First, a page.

Philip Alexius de László

Lady Wantage

1911

Artist
Philip Alexius de László 1869–1937
Medium
Oil paint on canvas
Dimensions
Support: 955 x 745 mm
frame: 1235 x 1038 x 90 mm
Collection
Tate
Acquisition
Presented by the artist 1913
Reference
N02957

Not on display

Display caption

De Laszlo trained in Budapest, Munich and Paris. When in 1907 he moved to Britain he had already painted portraits of many of the royal families of Europe, as well as Pope Leo XIII, and had married a member of the Guinness family.

Lady Wantage was the widow of an army officer. Her portrait is said to have been painted in a single session on a Sunday morning after church, when she was still wearing a veil and crucifix, and holding her prayer book. It is more likely that her costume was intended to represent this moment.

Gallery label, August 2004

Catalogue entry

N02957 LADY WANTAGE 1911
 
Inscr. ‘P.A. László 1911. VII. Wantage’ t.l.
Canvas, 29×37 1/4 (73·5×94·5).
Presented by the artist 1913.
Lit: Oakley Williams (ed.), Selections from the Works of P.A. de László, n.d. (1925), p.150; Owen Rutter, Portrait of a Painter, 1939, p.267.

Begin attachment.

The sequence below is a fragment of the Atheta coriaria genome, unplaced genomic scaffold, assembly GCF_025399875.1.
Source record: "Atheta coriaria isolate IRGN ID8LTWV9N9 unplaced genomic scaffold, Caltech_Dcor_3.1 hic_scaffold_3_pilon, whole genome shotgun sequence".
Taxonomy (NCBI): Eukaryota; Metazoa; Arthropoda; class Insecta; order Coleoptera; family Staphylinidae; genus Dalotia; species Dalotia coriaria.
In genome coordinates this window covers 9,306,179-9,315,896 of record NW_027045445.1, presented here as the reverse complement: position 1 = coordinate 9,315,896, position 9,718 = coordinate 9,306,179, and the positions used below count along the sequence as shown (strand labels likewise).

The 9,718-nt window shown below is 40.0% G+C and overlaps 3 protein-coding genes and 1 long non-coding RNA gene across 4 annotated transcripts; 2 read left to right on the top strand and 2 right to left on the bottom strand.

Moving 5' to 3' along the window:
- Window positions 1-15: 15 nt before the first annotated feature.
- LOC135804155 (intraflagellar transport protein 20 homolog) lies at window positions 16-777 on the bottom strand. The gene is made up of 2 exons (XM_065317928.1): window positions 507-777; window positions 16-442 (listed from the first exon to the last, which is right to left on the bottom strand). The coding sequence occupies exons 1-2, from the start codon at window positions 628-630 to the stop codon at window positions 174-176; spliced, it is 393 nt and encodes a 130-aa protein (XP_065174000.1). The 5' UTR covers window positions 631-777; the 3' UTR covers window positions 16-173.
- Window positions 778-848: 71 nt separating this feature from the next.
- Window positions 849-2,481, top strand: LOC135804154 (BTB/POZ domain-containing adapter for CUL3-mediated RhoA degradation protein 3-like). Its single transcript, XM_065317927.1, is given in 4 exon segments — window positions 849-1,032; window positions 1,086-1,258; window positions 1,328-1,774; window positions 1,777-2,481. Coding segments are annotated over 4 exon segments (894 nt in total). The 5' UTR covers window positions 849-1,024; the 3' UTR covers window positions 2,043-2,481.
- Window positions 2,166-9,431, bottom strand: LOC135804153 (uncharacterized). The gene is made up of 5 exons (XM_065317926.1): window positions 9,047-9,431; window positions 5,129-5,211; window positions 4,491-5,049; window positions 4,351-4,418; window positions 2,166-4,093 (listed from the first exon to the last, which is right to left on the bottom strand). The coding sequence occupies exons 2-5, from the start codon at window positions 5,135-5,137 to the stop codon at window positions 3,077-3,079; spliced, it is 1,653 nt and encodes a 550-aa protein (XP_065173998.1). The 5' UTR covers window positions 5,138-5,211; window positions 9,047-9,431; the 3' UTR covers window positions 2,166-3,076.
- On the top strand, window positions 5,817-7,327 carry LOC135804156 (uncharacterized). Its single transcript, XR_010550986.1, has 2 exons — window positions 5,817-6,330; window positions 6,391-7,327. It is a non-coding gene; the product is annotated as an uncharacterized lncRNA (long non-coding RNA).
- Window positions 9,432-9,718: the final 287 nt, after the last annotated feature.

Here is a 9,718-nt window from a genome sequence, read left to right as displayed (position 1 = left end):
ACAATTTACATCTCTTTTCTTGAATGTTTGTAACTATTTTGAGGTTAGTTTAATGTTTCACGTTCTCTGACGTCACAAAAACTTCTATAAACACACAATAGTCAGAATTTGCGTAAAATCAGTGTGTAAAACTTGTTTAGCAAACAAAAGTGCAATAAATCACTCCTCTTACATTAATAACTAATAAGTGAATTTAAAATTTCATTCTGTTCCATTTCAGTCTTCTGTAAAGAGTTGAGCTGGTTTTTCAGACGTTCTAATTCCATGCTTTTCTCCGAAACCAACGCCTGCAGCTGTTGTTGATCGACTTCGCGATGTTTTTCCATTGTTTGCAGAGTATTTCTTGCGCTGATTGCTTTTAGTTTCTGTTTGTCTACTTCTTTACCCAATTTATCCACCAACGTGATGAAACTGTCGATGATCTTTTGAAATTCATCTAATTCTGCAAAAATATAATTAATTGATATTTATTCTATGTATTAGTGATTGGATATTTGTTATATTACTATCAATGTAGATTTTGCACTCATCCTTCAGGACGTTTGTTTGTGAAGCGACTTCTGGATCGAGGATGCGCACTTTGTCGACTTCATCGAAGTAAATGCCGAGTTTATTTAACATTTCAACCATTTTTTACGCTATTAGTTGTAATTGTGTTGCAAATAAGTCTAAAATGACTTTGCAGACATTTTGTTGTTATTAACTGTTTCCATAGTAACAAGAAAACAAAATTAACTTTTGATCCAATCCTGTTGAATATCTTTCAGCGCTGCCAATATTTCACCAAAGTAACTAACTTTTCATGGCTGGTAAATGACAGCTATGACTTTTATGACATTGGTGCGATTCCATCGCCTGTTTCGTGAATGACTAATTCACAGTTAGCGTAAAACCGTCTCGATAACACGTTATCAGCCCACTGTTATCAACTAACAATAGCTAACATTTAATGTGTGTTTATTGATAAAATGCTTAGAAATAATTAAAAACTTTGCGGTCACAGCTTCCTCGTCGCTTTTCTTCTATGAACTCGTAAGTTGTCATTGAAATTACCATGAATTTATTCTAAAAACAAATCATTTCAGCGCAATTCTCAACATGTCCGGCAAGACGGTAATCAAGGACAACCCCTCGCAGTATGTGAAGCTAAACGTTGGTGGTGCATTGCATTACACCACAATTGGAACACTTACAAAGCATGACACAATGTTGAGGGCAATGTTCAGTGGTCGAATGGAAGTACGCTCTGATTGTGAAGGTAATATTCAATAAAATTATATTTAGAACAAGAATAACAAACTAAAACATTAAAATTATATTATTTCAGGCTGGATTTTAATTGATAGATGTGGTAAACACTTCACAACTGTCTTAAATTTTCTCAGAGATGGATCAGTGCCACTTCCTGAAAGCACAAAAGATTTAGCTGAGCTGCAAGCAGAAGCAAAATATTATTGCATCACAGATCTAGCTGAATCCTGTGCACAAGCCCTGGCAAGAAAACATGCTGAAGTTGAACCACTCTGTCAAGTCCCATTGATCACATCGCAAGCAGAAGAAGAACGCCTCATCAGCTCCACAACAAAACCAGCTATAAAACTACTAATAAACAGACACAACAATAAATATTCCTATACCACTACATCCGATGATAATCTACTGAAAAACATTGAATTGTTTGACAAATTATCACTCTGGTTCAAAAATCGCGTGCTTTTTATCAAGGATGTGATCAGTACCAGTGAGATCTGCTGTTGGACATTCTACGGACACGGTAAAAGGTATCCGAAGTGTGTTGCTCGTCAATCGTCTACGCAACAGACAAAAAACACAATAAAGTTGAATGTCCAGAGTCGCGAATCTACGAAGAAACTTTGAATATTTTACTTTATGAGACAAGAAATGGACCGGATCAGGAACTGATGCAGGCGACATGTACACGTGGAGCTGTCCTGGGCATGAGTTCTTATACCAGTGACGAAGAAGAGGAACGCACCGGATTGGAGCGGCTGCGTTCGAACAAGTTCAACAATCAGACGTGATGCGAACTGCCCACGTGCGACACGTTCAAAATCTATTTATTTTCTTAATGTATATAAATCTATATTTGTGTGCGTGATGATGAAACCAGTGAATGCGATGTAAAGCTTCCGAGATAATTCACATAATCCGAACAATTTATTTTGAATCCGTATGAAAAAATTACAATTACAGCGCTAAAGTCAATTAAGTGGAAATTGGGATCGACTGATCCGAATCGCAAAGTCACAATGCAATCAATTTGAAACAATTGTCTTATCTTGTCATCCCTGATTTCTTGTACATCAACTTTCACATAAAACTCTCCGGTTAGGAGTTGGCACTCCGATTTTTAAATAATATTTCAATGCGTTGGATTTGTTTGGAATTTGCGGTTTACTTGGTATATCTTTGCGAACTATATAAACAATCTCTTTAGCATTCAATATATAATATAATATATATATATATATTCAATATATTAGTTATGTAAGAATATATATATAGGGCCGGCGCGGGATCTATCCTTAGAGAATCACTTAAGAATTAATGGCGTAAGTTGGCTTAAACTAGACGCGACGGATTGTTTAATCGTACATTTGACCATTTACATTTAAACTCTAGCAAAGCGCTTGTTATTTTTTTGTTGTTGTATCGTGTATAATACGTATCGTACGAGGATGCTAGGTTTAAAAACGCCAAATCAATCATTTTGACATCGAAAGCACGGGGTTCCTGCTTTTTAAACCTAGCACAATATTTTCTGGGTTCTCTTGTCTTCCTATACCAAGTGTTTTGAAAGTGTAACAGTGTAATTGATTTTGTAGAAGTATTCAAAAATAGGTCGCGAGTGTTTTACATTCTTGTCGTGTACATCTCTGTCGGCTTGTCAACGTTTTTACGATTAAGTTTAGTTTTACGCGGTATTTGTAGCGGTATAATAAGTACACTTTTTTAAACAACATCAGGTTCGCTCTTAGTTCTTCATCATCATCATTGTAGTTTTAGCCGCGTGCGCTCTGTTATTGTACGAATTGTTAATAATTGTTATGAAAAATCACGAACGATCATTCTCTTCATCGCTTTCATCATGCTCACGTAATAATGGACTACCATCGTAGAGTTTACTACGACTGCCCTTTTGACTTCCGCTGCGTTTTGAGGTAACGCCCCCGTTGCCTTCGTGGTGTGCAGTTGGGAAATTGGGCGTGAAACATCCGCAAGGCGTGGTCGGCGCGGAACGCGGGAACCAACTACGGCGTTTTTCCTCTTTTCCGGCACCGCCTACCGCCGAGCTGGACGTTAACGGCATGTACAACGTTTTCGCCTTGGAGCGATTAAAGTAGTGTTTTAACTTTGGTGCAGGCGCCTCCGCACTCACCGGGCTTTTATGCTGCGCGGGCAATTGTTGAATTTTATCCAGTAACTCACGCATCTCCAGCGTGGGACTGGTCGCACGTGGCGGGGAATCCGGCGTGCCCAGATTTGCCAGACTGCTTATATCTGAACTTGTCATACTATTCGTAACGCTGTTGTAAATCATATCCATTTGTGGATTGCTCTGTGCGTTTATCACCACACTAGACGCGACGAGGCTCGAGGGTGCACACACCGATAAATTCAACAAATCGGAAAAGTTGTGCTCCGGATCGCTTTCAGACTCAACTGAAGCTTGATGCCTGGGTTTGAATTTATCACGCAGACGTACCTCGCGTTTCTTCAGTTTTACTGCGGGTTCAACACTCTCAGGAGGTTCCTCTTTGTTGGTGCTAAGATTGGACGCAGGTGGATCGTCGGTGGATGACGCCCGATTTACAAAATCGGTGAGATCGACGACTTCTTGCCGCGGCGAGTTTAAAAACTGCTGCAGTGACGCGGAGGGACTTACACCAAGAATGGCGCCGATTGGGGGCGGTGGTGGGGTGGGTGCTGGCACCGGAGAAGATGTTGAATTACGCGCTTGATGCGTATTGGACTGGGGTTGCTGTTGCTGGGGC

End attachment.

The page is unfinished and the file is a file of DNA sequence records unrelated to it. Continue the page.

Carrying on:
Repr: Hesketh Hubbard, A Hundred Years of Painting 1851–1951, 1951, pl.102.

Harriet Sarah, Lady Wantage, daughter of Samuel Jones Loyd, 1st Baron Overstone. In 1858 married Robert James Lindsay (1832–1901), later, 1885, Baron Wantage, soldier and politician. Both were great benefactors of the University of Reading.

A sketch, painted one Sunday morning on Lady Wantage's return from church. Another portrait, begun in 1909 and exh. R.A., 1911 (338), is in the possession of the sitter's descendant Captain C.L. Loyd (repr. Williams, op. cit., facing p.148, and Rutter, op. cit., facing p.272).

Published in:
Mary Chamot, Dennis Farr and Martin Butlin, The Modern British Paintings, Drawings and Sculpture, London 1964, I

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